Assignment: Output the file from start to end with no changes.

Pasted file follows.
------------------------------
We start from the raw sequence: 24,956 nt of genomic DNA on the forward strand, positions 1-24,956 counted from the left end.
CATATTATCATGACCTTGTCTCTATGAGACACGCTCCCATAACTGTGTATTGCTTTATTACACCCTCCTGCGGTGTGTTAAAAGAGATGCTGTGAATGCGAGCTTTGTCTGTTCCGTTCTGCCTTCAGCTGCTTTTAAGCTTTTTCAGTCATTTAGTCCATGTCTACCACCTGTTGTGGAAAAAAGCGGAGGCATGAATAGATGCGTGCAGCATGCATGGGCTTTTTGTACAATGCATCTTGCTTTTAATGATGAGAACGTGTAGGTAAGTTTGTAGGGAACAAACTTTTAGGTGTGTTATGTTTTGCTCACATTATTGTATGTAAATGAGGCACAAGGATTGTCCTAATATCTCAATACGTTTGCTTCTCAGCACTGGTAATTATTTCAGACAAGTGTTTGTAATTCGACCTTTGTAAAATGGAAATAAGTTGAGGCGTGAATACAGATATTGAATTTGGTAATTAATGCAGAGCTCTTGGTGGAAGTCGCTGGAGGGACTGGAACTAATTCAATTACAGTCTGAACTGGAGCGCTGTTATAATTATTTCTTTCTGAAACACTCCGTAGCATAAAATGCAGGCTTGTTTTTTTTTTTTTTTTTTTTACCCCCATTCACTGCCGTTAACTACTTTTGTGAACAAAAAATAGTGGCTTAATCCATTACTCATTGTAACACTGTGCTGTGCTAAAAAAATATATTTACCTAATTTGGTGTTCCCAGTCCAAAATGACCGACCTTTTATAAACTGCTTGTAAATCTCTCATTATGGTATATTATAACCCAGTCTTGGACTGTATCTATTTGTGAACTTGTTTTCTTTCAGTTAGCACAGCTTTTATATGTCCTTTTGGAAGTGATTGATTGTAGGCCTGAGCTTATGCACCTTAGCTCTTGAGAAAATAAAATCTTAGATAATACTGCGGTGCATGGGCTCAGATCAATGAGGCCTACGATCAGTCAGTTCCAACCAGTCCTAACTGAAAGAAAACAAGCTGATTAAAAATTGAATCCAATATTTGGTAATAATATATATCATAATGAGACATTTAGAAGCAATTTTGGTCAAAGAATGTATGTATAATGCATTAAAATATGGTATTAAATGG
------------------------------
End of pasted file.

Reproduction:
We start from the raw sequence: 24,956 nt of genomic DNA on the forward strand, positions 1-24,956 counted from the left end.
CATATTATCATGACCTTGTCTCTATGAGACACGCTCCCATAACTGTGTATTGCTTTATTACACCCTCCTGCGGTGTGTTAAAAGAGATGCTGTGAATGCGAGCTTTGTCTGTTCCGTTCTGCCTTCAGCTGCTTTTAAGCTTTTTCAGTCATTTAGTCCATGTCTACCACCTGTTGTGGAAAAAAGCGGAGGCATGAATAGATGCGTGCAGCATGCATGGGCTTTTTGTACAATGCATCTTGCTTTTAATGATGAGAACGTGTAGGTAAGTTTGTAGGGAACAAACTTTTAGGTGTGTTATGTTTTGCTCACATTATTGTATGTAAATGAGGCACAAGGATTGTCCTAATATCTCAATACGTTTGCTTCTCAGCACTGGTAATTATTTCAGACAAGTGTTTGTAATTCGACCTTTGTAAAATGGAAATAAGTTGAGGCGTGAATACAGATATTGAATTTGGTAATTAATGCAGAGCTCTTGGTGGAAGTCGCTGGAGGGACTGGAACTAATTCAATTACAGTCTGAACTGGAGCGCTGTTATAATTATTTCTTTCTGAAACACTCCGTAGCATAAAATGCAGGCTTGTTTTTTTTTTTTTTTTTTTTACCCCCATTCACTGCCGTTAACTACTTTTGTGAACAAAAAATAGTGGCTTAATCCATTACTCATTGTAACACTGTGCTGTGCTAAAAAAATATATTTACCTAATTTGGTGTTCCCAGTCCAAAATGACCGACCTTTTATAAACTGCTTGTAAATCTCTCATTATGGTATATTATAACCCAGTCTTGGACTGTATCTATTTGTGAACTTGTTTTCTTTCAGTTAGCACAGCTTTTATATGTCCTTTTGGAAGTGATTGATTGTAGGCCTGAGCTTATGCACCTTAGCTCTTGAGAAAATAAAATCTTAGATAATACTGCGGTGCATGGGCTCAGATCAATGAGGCCTACGATCAGTCAGTTCCAACCAGTCCTAACTGAAAGAAAACAAGCTGATTAAAAATTGAATCCAATATTTGGTAATAATATATATCATAATGAGACATTTAGAAGCAATTTTGGTCAAAGAATGTATGTATAATGCATTAAAATATGGTATTAAATGG